Tilting at Windmills – Good Gamers

Note: I expect this post to grow, but for now I want to get some thoughts out into the open air and see what comes of them.

If we have the luxury, I think we can all agree that handpicking a crew of gamers to share a roleplaying experience is the holy grail of satisfying gaming. If this is something we can do, and if it is something that we would do, how do we go about making the choice? What makes one gamer better than another? What is a good gamer?

It strikes me that a good gamer values the success of the game. It also strikes me that this is harder to do than it sounds and less common than most of us would like or believe. By this I mean that more is required than showing up, bringing your share of the snacks, and staying in character.

The Good Gamer (both player and GM) begins working toward the success of the game before the first stroke on a character sheet is ever recorded:

  1. They listen to the initial description of the setting carefully
  2. They ask questions about the GM’s intentions, themes, source material
  3. They ask questions about the GM’s concerns
  4. They ask questions about what new territory, techniques, or tactics the GM wishes to attempt (and wants to announce openly)
  5. They communicate with the other players in order to shape a group identity from the ground up – facilitating the sort of connections, interactions, and dynamics that will serve the style of play, the setting, and the themes et al that are being attempted
  6. They develop a solid character concept, based firmly in the initial concept of the story, with open-ended plot hooks, with character devices, strengths and weaknesses that can be used to enhance the roles of the other characters, with support for the desired themes and mood of the story, and of course – with room for the character to grow and change.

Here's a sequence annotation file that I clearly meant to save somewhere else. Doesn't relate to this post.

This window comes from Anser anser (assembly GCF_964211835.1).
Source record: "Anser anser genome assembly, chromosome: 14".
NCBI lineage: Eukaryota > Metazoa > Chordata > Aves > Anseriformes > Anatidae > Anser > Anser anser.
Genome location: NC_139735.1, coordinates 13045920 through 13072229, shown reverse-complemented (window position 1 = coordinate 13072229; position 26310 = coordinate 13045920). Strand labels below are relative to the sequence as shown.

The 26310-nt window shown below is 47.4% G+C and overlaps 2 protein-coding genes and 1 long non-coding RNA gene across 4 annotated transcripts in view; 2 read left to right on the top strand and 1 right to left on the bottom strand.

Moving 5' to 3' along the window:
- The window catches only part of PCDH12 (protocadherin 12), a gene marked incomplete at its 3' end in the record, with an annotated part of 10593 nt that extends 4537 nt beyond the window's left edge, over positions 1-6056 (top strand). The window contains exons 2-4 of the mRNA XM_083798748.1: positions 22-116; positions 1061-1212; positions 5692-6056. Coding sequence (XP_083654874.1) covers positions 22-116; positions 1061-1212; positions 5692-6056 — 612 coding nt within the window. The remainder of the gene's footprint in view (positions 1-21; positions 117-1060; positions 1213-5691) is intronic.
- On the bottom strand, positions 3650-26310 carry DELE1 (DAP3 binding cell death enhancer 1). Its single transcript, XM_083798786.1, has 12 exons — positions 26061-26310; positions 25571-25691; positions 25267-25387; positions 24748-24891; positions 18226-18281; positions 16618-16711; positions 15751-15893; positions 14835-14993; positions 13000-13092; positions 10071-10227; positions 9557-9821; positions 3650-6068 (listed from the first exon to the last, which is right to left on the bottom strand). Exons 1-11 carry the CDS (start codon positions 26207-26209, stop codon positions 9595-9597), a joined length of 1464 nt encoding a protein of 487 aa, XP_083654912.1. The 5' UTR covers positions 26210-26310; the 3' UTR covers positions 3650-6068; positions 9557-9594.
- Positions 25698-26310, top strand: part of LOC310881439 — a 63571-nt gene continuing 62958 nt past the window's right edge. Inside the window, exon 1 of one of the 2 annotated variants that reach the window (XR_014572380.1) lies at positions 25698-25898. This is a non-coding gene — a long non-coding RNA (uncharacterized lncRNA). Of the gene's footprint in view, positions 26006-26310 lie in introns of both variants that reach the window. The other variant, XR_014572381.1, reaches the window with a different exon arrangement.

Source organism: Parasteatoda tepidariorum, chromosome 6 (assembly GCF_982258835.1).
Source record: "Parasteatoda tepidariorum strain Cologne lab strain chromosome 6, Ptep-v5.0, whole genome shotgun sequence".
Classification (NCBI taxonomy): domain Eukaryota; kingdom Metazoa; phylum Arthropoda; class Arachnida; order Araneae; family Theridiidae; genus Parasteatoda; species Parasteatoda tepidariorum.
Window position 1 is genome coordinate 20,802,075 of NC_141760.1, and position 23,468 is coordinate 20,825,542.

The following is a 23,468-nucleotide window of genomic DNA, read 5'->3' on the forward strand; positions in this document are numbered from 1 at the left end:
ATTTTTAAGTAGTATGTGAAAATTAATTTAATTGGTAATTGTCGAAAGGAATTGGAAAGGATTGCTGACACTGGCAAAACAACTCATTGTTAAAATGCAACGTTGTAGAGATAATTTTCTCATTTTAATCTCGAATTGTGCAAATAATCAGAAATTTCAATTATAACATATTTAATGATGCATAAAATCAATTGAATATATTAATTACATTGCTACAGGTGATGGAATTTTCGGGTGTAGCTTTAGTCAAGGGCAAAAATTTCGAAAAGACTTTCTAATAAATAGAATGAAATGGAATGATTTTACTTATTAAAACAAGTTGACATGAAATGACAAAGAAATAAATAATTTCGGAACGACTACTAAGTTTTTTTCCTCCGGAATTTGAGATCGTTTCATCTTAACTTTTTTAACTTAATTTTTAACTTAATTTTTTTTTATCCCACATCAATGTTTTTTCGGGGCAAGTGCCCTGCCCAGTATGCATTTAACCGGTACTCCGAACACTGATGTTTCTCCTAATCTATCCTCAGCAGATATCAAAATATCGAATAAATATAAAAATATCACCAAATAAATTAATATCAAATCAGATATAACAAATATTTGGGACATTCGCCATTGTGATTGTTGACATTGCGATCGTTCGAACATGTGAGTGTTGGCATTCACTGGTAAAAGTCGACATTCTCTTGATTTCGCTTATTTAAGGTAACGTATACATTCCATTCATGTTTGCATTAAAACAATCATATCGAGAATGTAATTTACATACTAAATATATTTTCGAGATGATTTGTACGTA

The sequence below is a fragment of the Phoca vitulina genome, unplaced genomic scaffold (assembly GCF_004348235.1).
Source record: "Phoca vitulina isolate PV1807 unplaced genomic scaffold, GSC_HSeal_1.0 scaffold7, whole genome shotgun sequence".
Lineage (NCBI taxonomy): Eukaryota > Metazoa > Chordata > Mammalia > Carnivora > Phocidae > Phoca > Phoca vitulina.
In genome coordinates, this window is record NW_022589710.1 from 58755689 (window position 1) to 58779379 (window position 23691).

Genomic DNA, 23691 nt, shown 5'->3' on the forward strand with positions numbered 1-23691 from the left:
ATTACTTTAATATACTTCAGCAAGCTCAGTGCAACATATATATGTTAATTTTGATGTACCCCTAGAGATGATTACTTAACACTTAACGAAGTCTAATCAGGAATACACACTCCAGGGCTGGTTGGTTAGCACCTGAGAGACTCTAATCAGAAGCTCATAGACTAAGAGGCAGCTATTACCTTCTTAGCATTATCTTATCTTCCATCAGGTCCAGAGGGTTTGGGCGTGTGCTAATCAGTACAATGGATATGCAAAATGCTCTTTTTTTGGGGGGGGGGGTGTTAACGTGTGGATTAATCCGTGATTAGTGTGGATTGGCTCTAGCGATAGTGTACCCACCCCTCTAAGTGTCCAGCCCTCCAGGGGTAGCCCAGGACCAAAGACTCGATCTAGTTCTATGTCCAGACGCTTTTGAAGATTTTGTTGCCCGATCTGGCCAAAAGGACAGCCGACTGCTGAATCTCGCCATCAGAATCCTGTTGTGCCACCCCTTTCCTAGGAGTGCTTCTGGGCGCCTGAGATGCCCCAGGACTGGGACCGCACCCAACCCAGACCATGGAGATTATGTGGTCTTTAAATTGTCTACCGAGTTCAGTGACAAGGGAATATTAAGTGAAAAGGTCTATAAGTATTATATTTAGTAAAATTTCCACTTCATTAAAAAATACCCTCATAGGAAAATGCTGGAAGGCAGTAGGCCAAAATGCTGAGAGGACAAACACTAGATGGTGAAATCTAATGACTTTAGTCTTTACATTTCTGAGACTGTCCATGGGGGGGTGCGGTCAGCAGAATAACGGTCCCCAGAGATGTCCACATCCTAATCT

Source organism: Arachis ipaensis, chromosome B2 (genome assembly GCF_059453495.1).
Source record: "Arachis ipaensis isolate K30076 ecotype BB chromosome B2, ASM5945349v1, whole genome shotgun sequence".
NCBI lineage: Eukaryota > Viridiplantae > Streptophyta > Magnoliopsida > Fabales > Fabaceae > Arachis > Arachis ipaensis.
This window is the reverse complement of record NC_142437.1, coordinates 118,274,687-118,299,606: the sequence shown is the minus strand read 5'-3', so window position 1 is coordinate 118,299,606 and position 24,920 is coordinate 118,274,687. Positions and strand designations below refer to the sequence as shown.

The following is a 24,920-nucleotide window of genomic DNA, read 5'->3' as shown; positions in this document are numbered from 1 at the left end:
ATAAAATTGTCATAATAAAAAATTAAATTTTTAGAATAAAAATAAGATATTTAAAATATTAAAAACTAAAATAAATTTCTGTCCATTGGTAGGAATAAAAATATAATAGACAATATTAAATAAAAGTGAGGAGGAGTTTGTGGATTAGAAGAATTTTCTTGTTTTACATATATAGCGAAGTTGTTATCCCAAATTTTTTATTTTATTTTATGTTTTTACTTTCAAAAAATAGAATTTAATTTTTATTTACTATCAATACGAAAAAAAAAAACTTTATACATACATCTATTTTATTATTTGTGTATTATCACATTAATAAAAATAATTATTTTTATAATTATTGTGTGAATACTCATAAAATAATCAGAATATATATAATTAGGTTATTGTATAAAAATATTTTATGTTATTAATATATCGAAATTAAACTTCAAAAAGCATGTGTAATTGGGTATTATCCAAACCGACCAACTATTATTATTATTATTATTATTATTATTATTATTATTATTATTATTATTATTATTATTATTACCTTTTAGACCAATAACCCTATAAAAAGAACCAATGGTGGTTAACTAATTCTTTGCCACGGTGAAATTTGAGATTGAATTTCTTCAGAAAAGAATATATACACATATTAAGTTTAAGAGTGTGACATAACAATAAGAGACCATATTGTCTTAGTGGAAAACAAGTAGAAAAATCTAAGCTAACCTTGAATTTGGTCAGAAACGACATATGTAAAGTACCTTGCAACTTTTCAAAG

7. They treat the game as what it really is: a long-term social commitment, no different from poker night, meatloaf night, gym night, movie night, or whatever other routine plans get put on the calendar in pen rather than pencil. It is one of the things which get cancelled for problems and surprises, not whims.
  8. They are prepared to “pass the ball” to other players
  9. They are prepared to share fond memories about someone else’s character, far more often than sharing tales of their own.

The Good GM begins working toward the success of the game before the first stroke on a plot outline is ever recorded:

  1. They listen to the interests of the players and develop themes and settings accordingly
  2. They ask questions about the players’ concerns
  3. They ask questions about what new territory, techniques, or tactics the players wish to attempt
  4. They communicate with the players in order to shape a group identity from the ground up – facilitating the sort of connections, interactions, and dynamics that will serve the style of play, the setting, and the themes et al that are being attempted
  5. They develop a solid plot, based firmly in the initial concepts gleaned from the players, with open-ended story hooks, opportunities for realistic losses and gains, impetus to grow, change and develop, and memorable settings and characters with which to interact.
  6. They make room for worthwhile story elements for all the players
  7. They treat the game as what it really is: a long-term social commitment, no different from poker night, meatloaf night, gym night, movie night, or whatever other routine plans get put on the calendar in pen rather than pencil. It is one of the things which get cancelled for problems and surprises, not whims.
  8. They are prepared to share fond memories of things that the characters did, far more often than sharing tales of their own ingenuity and creativity.
  9. They are determined to work in concert with the players to create and shape something memorable.

What this all boils down to is that good members of a gaming group put their energies into serving the good of the story and allow that story to entertain them.

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